Rainfall-runoff-infiltration relationships on groundwater recharge in terraced landscape, Southern Judea Mountain

Or Letz, Naama Avrahamov, Roey Egozi, Gil Eshel, Ofer Dahan

Research output: Contribution to journalMeeting Abstractpeer-review

Abstract

Rainfall-runoff-infiltration relations is one of the basic factors to determine the hydrological regime at the watershed scale. It controls deep infiltration into the unsaturated zone and ultimately determines groundwater recharge. Characterization of rainfall-runoff-infiltration relations is considered a complex process due to the dynamic variation in rainfall pattern, as well as the complex dynamics of water infiltration through various man-made landscape, geomorphic setups and the heterogeneous characteristics of the unsaturated zone. Herein, a comprehensive monitoring setup was used to enable simultaneous tracking of the surface and subsurface hydrological processes in a semi-arid terraced landscape. The research area is a part of the recharging zone of the southern part of the Yarqon - Taninim aquifer, characterized by two typical geomorphological features that play major roles in deep percolation: (1) rocky hills, composed of mainly massive rock exposures, and (2) terraces in first order stream, with deep soil accumulation. The field experimental site is located at water shade (10.7 hectare) on the southern part of Judea Mountain. The upper 10 m of the unsaturated zone of each site was instrumented with a vadose zone monitoring systems (VMS) which provide high-resolution measurements of variation sediment water content, and frequent sampling of the sediment pore-water for chemical and isotopic composition. Temporal variations in sediment water content along with tracers breakthrough curves across the unsaturated zone of both sites were used to estimate infiltration velocities. The chemical and isotopic composition of the vadose zone pore water were used to estimate the water infiltration conditions and identification hydrochemcial processes taking place during rain water percolation. In addition to the subsurface measurement setup, a meteorological station that was established at the site provided continuous meteorological data and flume at the terrace outlet provided runoff discharge. One year of continuous monitoring of variations in the profiles of water content, as well as chemical and isotopic analysis of water samples obtained from the unsaturated zone, revealed direct link from surface to deep sections of the unsaturated zone under the rocky hill slope. Quick rise in measured water content after rain events lasted for long period and showed significant wetting of the rocky profile. On the other hand, in the deep soil under the terraces insignificant infiltration was monitored as no changes in water content were measured in the deep soil. The direct link between the rain water and the deep water was approved through the similar stable isotope composition of δO18 in the sediment pore-water and the rain water. These results showed that under low precipitation conditions, a total of 194 mm that year, no run-off was measured at the outlet of a terraced first order stream. However, high moisture content values at the rocky hillslopes indicate a major role in deep infiltration and groundwater recharge compared to the deep soil terraces, where most infiltrating rain water and local runoff evaporates and probably does not contribute significantly to groundwater recharge.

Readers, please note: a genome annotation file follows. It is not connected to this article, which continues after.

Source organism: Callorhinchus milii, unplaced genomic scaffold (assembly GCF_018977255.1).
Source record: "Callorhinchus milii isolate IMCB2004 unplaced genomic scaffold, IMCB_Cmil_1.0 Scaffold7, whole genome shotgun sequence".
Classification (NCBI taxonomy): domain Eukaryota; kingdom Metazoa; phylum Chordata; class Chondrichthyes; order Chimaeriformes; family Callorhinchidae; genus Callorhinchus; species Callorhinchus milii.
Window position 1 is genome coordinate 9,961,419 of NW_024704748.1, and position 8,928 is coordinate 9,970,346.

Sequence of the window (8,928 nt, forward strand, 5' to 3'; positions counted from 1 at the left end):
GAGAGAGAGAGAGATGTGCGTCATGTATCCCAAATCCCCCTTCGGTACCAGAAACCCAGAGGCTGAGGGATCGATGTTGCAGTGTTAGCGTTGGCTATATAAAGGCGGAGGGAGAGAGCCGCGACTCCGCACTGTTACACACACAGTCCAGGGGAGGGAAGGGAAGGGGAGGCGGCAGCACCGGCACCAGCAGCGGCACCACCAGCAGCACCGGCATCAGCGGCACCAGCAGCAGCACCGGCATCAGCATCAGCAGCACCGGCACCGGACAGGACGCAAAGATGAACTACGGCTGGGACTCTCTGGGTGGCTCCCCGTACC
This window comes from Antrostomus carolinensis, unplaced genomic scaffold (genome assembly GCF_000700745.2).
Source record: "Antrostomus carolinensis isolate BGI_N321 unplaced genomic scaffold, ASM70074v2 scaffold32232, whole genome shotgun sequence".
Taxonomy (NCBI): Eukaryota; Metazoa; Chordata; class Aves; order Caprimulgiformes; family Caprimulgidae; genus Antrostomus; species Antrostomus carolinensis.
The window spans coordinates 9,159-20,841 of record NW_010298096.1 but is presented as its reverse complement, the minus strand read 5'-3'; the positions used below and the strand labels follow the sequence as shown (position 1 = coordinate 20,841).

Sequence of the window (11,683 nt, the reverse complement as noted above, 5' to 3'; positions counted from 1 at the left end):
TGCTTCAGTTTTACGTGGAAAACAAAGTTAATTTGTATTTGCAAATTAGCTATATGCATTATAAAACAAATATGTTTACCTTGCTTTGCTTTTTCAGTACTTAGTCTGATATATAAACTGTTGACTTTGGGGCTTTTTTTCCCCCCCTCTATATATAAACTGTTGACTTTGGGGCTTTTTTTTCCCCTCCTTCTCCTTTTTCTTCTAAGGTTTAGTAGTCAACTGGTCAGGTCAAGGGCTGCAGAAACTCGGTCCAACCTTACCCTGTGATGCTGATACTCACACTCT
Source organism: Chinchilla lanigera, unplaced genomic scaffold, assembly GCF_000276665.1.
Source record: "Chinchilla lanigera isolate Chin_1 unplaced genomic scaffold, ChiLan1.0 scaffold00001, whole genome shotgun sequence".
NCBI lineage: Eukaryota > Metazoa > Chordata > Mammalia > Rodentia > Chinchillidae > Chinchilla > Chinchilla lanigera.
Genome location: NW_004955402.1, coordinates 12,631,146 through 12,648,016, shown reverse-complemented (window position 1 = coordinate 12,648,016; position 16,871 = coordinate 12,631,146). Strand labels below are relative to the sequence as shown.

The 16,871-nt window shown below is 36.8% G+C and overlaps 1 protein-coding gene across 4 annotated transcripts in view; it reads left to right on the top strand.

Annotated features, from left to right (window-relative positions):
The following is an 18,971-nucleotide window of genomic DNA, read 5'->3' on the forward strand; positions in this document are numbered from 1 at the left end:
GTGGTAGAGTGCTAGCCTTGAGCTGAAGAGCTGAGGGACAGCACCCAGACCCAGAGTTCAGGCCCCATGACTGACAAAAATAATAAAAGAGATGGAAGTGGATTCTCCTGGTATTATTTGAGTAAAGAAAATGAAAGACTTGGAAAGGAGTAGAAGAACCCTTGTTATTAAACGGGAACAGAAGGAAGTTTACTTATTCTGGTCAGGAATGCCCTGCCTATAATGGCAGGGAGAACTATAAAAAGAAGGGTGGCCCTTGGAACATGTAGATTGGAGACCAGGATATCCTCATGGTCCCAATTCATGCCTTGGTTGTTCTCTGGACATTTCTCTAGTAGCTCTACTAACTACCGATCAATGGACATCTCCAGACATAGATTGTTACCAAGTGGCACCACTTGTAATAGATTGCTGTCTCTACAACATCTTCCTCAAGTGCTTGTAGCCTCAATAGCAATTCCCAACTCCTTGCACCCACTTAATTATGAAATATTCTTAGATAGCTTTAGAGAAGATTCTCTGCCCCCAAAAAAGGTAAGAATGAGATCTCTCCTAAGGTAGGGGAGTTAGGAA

Original languageEnglish
Pages (from-to)6040
JournalGeophysical Research Abstracts
Volume20
StatePublished - 1 Apr 2018

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